A fresh blue Mazda MX-5 always parked outside the building of Engineering Faculty when I was studying there. Gossips said it was driven by a wealthy student among us, very Dustin Hoffman-style, and you can imagine how this guy could get the prettiest girl in college. This made every one of us envy.
Style-wise, the MX-5 was no Alfa Romeo Spider, but it was pretty enough. Some said it was designed by British design house IAD. This was not true. Although IAD was contracted to build the earliest prototypes, the styling was responsible by Mazda's newly established California studio, whose proposal had beaten another from Tokyo studio in an internal design contest. Surprisingly, it abandoned the high-tech design theme popular to contemporary Japanese sports cars (see Toyota MR2) and adopted a simple, even slightly retro style. The aim was obvious: to build a modern interpretation of Lotus Elan.
Mazda made no secret that its inspiration came from the original Lotus Elan. Ridiculously, while the new generation Elan under development turned to front-wheel drive and turbocharged motor, the Japanese imitator followed strictly the rules set by Colin Chapman for the original Elan. It was a classic front-engined rear-drive roadster measuring less than 4 meters long and weighing less than a ton. It was powered by a 1.6-liter twin-cam naturally aspirated engine like the original Elan, and its cam cover was even made to look like that of the Lotus twin-cam ! Both its exterior and interior styling had strong flavors of the Lotus, but unlike the British car (as well as Italian roadsters), it was made according to Japanese quality standards. Its body did not rust. Its roof did not leak. Window seals did not fall off. The basic equipment functioned well. Electric systems were as reliable as any Japanese products. The cabin was fit for a pair of six-footers, with a useful boot. Combining the charm of European roadsters and the reliability, practicality and affordability of Japanese cars, the MX-5 was destined to success.
Of course, the MX-5 had the right basics to enable such a great handling. Things such as all-round double-wishbones suspensions, rear-wheel drive and 50:50 balance (when two are on board) were rare in affordable sports cars. However, most important was its excellent chassis tuning, which was strangely missing in the company's flagship sports car, RX-7 mk2. Did it happen by chance ?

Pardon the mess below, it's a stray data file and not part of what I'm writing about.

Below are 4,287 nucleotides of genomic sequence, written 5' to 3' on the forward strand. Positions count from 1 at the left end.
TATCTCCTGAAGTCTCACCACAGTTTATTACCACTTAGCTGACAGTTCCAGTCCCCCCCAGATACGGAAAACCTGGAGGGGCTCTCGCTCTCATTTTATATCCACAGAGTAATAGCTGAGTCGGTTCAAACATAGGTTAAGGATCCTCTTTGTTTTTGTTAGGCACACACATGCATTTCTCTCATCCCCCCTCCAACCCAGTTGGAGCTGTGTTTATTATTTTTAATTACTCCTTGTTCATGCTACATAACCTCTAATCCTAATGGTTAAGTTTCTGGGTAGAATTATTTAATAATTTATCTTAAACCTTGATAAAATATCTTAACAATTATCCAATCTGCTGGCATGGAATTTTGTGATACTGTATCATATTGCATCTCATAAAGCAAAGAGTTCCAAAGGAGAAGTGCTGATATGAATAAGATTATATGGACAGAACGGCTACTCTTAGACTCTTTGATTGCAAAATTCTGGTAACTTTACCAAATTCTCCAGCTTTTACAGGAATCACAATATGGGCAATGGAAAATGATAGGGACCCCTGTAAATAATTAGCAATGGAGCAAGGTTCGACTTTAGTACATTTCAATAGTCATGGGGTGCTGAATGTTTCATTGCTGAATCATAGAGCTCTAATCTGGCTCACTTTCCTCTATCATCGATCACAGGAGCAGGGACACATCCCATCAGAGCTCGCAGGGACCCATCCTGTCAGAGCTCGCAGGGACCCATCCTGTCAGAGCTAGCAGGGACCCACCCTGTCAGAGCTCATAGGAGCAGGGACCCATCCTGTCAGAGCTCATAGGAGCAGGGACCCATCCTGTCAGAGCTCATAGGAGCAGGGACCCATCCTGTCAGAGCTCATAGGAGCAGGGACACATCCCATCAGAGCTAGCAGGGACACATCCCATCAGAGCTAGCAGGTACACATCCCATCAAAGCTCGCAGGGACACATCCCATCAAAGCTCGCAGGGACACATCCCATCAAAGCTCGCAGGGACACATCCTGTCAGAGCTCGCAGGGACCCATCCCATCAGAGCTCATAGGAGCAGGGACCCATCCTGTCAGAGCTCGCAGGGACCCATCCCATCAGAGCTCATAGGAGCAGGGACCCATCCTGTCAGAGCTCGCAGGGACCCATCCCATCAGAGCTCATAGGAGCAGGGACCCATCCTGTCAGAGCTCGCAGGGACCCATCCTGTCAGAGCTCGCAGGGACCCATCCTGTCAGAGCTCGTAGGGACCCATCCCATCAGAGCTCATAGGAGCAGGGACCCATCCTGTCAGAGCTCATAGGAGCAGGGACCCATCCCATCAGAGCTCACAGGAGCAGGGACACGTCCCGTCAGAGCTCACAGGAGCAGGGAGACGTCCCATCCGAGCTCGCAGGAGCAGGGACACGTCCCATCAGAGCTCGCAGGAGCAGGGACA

Sales success and evolutions
The Mazda roadster was immediately a hit in the worldwide market. In just 3 years its accumulated sales surpassed 200,000 units. By the time the first major update was introduced, the first generation MX-5 had sold about 420,000 units.
1998 MX-5 (NB)
The so-called "second generation", codenamed NB (versus NA of the original), was born in early 1998. In fact, it was more a mid-life facelift than a full update, so the new codename was misleading. Based on the same chassis with all hard points and suspensions unaltered, the car had revised sheet metal to appear rounder. The biggest change was the replacement of pop-up headlights with fixed ones, although the result was actually less attractive. Comparatively, the new dashboard was more interesting. Under the bonnet, the 1.8 engine previously introduced to the first generation was given more power (140hp), thanks to increased compression and the addition of variable-length intake manifolds. Later on, the gearbox was upgraded to 6-speed. Since then most cars were sold with this combination. Tauter suspension and steering setting completed the revision.
In year 2000, the NB got its own mid-life revision. This time the facelift was limited to a reshaped front bumper. The chassis was reinforced at the transmission tunnel and side sills, raising chassis rigidity by 22%. RS version (or Sport of European version) got front and rear tower bars, Torsen LSD and Bilstein dampers. Wheels grew an inch, with sportier tires to match. Power steering was tuned to more weighty. Meanwhile, the 1.8 engine got S-VT variable intake valve timing, boosting power and torque a little bit to compensate for the increased weight.
2000 MX-5 (NB revision)
The last and ultimate variant of the original MX-5 was the turbocharged version. Sold as "Mazdaspeed" in America, or simply Roadster Turbo in Japan, the car had its 1.8 engine boosted to 172 ps (JIS) or 178 hp (SAE), and at least 30 lb-ft more torque. Naturally, this was the fastest MX-5, with 0-60 mph done in 6.7 seconds and 0-100 mph reduced by 5 seconds.
That was the end of the original car. When the all-new generation, codenamed NC, arrived in 2005, Mazda had already built 720,000 units of NA and NB. It surpassed the record of MGA/B/C and became the best selling sports car in history.
||MX-5 1.8i (mk2)
||MX-5 1.8i (mk2 rev)
||MX-5 Turbo (mk2 rev)
|Year of production
||720,407 units (mk1+mk2)
||720,407 units (mk1+mk2)||720,407 units (mk1+mk2)||720,407 units (mk1+mk2)|
||Front-engined, Rwd||Front-engined, Rwd||Front-engined, Rwd|
|L / W / H / WB (mm)
||3950 / 1675 / 1230 / 2265
||3945 / 1675 / 1230 / 2265||3955 / 1680 / 1235 / 2265||
3965 / 1680 / 1228 / 2265
||Inline-4, dohc, 4v/cyl
||Inline-4, dohc, 4v/cyl, variable intake manifolds
||Inline-4, dohc, 4v/cyl, VVT||Inline-4, dohc, 4v/cyl, turbo|
||1839 cc||1839 cc
||146 hp (160hp for Japan)
||178 hp (SAE) / 172 hp (JIS)
||166 lbft (SAE) / 154 lbft (JIS)
||132 mph (est)